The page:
The death of an excellent friend, William vanden Heuvel

One of America’s biggest supporters of the United Nations, Ambassador William vanden Heuvel, died on June 15 at the age of 91. His immersion in UN affairs, writes the author, has been the “north star” of his life. FOREIGN POLICY ASSOCATION

One of America’s biggest supporters of the United Nations, Ambassador Guillaume vanden Heuvel, died on June 15 in New York at the age of 91. The son of European immigrants, Vanden Heuvel grew up in the upstate city of Rochester, NY. He was a young man of enormous energy and idealism. He greatly admired Franklin Roosevelt’s presidency and sought his own life of activism at home and abroad. After graduating from Cornell Law School with the highest honors, he joined a New York City law firm – a choice that quickly led him to work in Thailand as an assistant to the United States Ambassador William Donovan; assistance to the famous International Rescue Committee; an unsuccessful race for the US Congress; and work for Robert Kennedy when he was United States Attorney General and later United States Senator from New York.

I wrote two years ago in a review of vanden Heuvel’s invaluable memoir, “Hope and History”, about how vanden Heuvel quickly began to gravitate more and more towards the UN – the body that had been created by its hero, Roosevelt, seeing it as the best way to solve global problems. Almost as a revelation, in 1977, another Democratic president, Jimmy Carter, appointed Vanden Heuvel as the new American envoy to the UN’s European office in Geneva. There he assumed the responsibility of serving as U.S. delegate to the United Nations Commission on Human Rights, U.S. representative to GATT (the General Agreement on Tariffs and Trade) and liaison with the World Health Organization, the International Labor Organization and the International Red Cross, among other agencies. At the end of Carter’s presidency, Vanden Heuvel returned to New York to become the United States’ deputy permanent representative to the UN.

His immersion in UN affairs became the northern star of his life. After Carter’s defeat, Vanden Heuvel left his post at the UN and focused ardently as a private citizen on the organization. Along with other philanthropists in the United States, he helped raise funds for the World Federation of Associations for the struggling UN, or Wfuna, a non-profit organization that coordinates the work of more than 100 United Nations national associations. His efforts saved the organization during a difficult financial time.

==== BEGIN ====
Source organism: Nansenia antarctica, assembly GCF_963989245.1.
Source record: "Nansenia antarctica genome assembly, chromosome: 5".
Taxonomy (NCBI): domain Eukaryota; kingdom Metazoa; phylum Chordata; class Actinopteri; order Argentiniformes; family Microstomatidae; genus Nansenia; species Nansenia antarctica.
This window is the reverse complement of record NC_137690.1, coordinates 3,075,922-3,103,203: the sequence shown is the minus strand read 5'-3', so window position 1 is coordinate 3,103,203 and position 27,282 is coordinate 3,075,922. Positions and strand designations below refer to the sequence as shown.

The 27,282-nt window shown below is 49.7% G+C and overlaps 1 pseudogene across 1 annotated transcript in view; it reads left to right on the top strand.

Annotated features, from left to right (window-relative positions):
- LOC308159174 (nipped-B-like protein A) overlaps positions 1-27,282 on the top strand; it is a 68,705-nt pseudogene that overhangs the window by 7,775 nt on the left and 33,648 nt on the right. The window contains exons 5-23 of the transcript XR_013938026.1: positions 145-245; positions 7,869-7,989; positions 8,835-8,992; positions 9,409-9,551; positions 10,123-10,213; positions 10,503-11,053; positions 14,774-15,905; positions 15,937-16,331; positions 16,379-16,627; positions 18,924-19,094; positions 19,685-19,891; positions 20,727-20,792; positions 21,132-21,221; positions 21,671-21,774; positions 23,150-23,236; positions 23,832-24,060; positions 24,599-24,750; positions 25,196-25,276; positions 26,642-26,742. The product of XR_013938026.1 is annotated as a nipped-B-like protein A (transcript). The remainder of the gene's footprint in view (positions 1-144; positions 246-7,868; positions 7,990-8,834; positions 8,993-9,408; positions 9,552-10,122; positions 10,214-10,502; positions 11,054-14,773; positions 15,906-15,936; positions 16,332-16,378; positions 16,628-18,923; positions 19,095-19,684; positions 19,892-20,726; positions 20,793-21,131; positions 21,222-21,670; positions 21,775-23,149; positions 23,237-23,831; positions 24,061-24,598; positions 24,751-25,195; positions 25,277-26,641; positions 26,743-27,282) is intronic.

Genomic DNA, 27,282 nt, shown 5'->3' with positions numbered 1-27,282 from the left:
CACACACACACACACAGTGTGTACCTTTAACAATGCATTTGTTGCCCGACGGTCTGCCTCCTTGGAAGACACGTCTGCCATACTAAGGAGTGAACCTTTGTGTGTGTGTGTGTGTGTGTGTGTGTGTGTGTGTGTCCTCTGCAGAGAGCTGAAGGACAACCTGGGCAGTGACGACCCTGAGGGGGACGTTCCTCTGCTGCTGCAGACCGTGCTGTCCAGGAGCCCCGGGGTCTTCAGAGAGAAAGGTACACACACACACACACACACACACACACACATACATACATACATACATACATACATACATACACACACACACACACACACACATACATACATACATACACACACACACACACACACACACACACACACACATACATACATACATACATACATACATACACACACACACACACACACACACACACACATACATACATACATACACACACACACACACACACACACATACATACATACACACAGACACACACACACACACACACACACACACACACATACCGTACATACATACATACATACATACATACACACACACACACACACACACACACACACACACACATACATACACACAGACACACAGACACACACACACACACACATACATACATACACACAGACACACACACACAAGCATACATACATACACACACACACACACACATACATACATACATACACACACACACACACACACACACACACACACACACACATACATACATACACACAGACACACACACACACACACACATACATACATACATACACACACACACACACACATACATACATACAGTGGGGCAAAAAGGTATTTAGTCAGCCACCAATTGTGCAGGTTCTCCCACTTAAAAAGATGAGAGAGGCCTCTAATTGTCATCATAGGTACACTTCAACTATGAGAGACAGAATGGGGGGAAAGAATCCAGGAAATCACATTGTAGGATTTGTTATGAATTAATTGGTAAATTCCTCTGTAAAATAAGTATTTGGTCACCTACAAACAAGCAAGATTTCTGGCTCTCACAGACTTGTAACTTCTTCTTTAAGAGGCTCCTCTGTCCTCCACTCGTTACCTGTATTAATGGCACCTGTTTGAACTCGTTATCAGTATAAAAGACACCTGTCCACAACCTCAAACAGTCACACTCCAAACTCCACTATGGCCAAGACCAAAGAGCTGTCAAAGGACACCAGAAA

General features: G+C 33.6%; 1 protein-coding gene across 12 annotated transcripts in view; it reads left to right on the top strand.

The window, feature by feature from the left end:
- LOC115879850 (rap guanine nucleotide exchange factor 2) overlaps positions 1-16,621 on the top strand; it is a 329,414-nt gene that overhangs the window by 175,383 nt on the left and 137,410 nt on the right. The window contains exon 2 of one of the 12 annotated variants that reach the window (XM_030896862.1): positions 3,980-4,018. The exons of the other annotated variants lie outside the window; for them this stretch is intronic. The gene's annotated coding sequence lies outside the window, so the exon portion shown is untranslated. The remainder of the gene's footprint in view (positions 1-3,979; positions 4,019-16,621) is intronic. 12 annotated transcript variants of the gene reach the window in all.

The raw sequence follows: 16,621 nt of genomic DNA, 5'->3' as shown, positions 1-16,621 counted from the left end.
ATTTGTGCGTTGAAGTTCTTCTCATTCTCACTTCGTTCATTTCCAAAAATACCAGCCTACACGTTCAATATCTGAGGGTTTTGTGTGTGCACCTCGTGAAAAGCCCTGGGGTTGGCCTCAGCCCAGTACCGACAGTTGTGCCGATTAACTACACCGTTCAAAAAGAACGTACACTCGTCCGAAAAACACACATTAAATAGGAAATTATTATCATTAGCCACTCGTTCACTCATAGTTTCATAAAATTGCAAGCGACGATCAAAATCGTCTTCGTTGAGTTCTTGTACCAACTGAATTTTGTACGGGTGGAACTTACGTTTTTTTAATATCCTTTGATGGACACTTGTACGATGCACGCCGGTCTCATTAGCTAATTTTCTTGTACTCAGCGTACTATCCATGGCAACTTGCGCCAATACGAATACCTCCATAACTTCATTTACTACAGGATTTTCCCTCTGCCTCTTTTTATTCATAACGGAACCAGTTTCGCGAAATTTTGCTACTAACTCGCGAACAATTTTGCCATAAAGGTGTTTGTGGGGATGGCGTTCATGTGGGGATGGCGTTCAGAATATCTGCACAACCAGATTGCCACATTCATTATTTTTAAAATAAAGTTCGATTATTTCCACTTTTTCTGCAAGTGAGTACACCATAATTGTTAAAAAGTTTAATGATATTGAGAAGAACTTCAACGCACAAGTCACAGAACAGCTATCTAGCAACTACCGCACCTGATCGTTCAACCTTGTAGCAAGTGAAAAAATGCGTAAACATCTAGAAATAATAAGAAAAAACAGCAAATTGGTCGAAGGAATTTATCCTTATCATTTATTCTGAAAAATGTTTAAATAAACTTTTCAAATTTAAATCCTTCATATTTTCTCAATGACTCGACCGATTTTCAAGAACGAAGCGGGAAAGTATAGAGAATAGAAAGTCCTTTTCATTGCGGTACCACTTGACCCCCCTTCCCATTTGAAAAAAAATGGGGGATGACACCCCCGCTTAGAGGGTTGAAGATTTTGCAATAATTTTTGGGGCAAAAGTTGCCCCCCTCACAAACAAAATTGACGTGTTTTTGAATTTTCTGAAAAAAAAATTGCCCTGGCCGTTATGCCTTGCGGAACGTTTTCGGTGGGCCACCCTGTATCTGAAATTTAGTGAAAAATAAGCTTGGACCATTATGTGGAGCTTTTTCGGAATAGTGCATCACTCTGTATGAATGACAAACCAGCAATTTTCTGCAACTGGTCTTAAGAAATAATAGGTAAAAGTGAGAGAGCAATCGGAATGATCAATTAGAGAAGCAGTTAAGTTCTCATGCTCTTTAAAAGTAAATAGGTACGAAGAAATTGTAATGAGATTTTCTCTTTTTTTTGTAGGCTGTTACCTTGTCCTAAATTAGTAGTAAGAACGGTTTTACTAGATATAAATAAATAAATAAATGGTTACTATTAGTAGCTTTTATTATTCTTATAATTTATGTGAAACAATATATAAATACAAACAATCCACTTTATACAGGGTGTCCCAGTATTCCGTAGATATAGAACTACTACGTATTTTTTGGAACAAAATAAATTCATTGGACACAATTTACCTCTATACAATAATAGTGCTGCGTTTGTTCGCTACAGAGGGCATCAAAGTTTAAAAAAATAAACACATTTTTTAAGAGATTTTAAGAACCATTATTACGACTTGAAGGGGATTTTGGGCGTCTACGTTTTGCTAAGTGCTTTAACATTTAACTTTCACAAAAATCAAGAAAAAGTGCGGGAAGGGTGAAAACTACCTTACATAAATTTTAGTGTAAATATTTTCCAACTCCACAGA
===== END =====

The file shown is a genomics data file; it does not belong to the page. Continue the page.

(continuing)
He also spent years collecting gifts, donations and, finally, Congressional appropriations totaling over $ 50 million to establish the brilliant Four Freedoms Park on Roosevelt Island, across the East River from the UN. The park was designed, first, to honor Roosevelt’s adherence to the Four Freedoms during World War II – freedom from poverty and fear, freedom of speech and worship – and, second, to commemorate the role of FDR in the founding of the UN.

In another UN-related action, vanden Heuvel helped the National Organization for Disability establish a Franklin Roosevelt International Disability Award, which is presented annually at the UN to the representative of the country who has made the most progress. significant in improving the lives of citizens with disabilities. The award is the only privately held UN award, and the Secretary-General still attends the ceremony.

Vanden Heuvel has expressed himself on several occasions on the areas where, according to him, improvements could be made to the institution. For example, almost 20 years ago, in 2003, in a prophetic speech, he outlined a 10-point program to improve the body’s operations. Among other things, he suggested that the UN develop a nation-building agency. This idea, in fact, materialized two years later, thanks to the reforms adopted by Secretary General Kofi Annan at the time. Vanden Heuvel continued to defend the organization in various public ways, giving lectures, writing opinion pieces, sending letters and speaking across America. He was not always worthy of the praise of the UN. He lamented the fact that he had not been able to stop the cycle of wars around the planet.

Yet at the same time, he feared, as he put it, that a “feeling of fatalism” would take hold over the UN because of its failure to uphold the organization’s Charter. Hence his mandate, as he mentioned in his memoirs, is “to humanize the United Nations to allow the ‘peoples’ who created it to participate in the construction of the peace that was promised during its creation. creation. His loss to the United Nations is immeasurable.

Stephen schlesinger

Stephen Schlesinger is the author of three books, including “Act of Creation: The Founding of The United Nations”, which won the 2004 Harry S. Truman Book Award. He is a senior fellow at the Century Foundation in New York and a former director of the World Policy Institute at the New School (1997-2006) and former editor of the quarterly magazine, The World Policy Journal. In the 1970s he edited and published The New Democrat Magazine; was a speechwriter for Democratic presidential candidate George McGovern; and later, he was a weekly columnist for “The L’t’ry Life” of the Boston Globe. He wrote, with Stephen Kinzer, “Bitter Fruit, a book on the 1954 CIA coup in Guatemala.

He then spent four years as an editor at Time Magazine. For 12 years, he served as a speechwriter and foreign policy advisor to New York State Governor Mario Cuomo. In the mid-1990s, Schlesinger worked for the United Nations at Habitat, the agency that deals with cities.

Schlesinger holds a BA from Harvard University, a Certificate of Studies from the University of Cambridge and a JD from Harvard Law School. He lives in New York.


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